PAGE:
Bell is the newest member of the group and plays the valve trombone. Band members felt his presence as a horn player was a key addition to their overall sound.

“They asked me to play with them, and I was pleased because I hadn’t played a horn since I was 20 years old; I stopped right after I got out of college,” said Bell. “Bill asked me to work with him on some recordings he was doing and that’s’ when I started playing again. And through that, we started performing songs with Susan (Davidson; his wife) at a bar in Zushi. One of Bill’s songs that we worked on was recorded by Strawberry Jam, and that became my first introduction to the band. I enjoy playing with them. It’s a very talented group and they are all really nice people.”

When observing Strawberry Jam, one gets the feeling that the band is not just about guys who like playing music.

“Playing at the benefit shows is really nice and everything about the band seems to fit what I believe in; playing music for a purpose,” said Bell. “I definitely feel like I am the weakest link because I am still building my chops back up again. I don’t really practice like I used to before,so it’s nice to be included in something that is for a good cause.”

Performing in Japan has presented a unique experience for the band members, due to the diversity and backgrounds of each man, representing the United States, Australia and England.

“Music has been my means to connect with people from all over the world,” said Scholer. “I’ve performed in Russia, and played in bands comprised of Danish artists and South African artists. Music is such a currency; it’s a vocabulary. If someone is a musician, I don’t care where they are from, I know who they are. If they are from Japan and they play BB King, we talk BB King together. In my neighborhood in Kamoi, I’ve played a number of concerts at the Kamoi Cultural Center for my neighbors. I go by their musical programs and I am just tickled pink that they love American music. So I try to be a part of that and we have a language; I speak musician, and I am used to speaking musician all over the world.”

For Bell, coming to Japan was destiny for him, due to a commitment he made many years ago.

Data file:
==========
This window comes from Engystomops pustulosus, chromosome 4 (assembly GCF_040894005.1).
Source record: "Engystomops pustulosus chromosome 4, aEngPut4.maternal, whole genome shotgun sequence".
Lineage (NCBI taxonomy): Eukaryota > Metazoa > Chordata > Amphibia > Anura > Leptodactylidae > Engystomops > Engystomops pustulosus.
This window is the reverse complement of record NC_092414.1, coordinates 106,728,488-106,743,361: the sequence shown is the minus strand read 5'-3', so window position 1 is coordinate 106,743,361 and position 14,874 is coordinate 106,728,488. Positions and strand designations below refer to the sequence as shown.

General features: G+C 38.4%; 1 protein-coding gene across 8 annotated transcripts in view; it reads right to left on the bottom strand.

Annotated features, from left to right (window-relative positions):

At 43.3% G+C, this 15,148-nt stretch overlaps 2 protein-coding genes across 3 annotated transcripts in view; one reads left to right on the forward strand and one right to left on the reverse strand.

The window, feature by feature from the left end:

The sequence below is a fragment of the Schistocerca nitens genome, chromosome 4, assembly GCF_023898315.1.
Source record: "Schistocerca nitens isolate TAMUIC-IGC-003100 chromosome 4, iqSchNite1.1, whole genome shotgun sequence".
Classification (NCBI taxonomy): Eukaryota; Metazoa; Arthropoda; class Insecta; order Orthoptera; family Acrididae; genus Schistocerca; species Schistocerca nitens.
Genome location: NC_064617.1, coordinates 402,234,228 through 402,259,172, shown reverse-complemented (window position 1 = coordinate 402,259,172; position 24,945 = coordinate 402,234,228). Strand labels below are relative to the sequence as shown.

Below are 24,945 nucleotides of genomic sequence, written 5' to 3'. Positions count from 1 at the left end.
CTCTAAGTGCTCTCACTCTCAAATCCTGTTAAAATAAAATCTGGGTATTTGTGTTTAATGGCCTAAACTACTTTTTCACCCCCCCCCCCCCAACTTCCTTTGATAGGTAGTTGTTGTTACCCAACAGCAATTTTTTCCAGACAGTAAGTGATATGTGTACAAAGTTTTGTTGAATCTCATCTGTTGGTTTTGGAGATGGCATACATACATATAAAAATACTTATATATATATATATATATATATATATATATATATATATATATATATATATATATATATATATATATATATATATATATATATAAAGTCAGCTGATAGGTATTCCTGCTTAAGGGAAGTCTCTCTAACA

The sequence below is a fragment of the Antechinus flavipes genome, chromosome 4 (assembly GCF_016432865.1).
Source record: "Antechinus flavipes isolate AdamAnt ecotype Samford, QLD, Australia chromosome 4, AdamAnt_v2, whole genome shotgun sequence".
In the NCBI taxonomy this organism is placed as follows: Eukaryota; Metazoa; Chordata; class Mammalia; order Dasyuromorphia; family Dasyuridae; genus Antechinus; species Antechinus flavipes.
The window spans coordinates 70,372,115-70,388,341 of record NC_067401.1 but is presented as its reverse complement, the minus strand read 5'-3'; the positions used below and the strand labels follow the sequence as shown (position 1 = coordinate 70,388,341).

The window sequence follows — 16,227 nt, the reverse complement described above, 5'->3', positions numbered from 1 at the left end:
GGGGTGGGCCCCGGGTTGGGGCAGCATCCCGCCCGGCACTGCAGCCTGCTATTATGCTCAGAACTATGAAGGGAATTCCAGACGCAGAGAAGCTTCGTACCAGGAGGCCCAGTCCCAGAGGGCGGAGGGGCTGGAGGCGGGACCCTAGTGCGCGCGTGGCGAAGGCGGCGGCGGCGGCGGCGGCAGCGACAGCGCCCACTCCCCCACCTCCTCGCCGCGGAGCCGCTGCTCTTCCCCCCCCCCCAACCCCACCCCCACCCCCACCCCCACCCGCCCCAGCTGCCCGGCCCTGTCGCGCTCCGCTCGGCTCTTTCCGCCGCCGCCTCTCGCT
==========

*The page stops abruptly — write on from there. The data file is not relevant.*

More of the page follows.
“26 years ago, my college marching band came to Tokyo and we played at a bowl game in the Tokyo Dome,” said Bell. “I remember my circle of friends and I were lying on the 50 yard line and we all said, “We will be back here one day and we will all perform. Obviously, I don’t think that goal was ever set but, anyway, here I am.”

Bell and Scholer both feel that performing in Japan has been a unique opportunity they have been placed in as musical foreigners that not only perform in Japan, but honorably represent their country as Americans.

“I have played for a Japanese audience before and they were very nice and really appreciative,” said Bell. “It’s not as rowdy as playing in the bars back home in Texas. One band I was in got into a fight with the whole bar because they didn’t like what we were playing! That would never happen in Japan. So it’s really nice playing here; the people are just so appreciative and just gracious. It makes you feel like a super hero.”

When asked about making an album, Bell viewed the possibility of putting one together was definitely there. “It could happen, and it could happen all internally,” said Bell. “I see this group as being very,very talented and having the ability to produce something like that, without having to find people to do things for them so, I could see this group – if they decided to – could produce an album. But it is hard to come up with songs for an album due to various ideas and so forth; it was so hard to just get this set together.”

Upon the completion of their latest gig at What the Dickens!, Strawberry Jam will take a break over the summer, but plans to ramp things up in the fall.

“Music is what rooted me; it gave me a place in this universe and gave me something to branch out from and gain some confidence; I’ve gone on to obtain my master’s degree from UC Berkley after being a D student,” said Scholer. “It was music and art that I could build my confidence around, something that I felt I could give to the world around me. It’s carried me through; it’s taken me to places I never thought I would be. It’s taken me to this living room! I never thought I would ever be in Japan and getting ready to do a gig in Tokyo.Talking about this experience is just amazing!”

For more information regarding TELL Counseling, go to: http://www.telljp.com

Tags: Yokosuka Naval Base, Base Info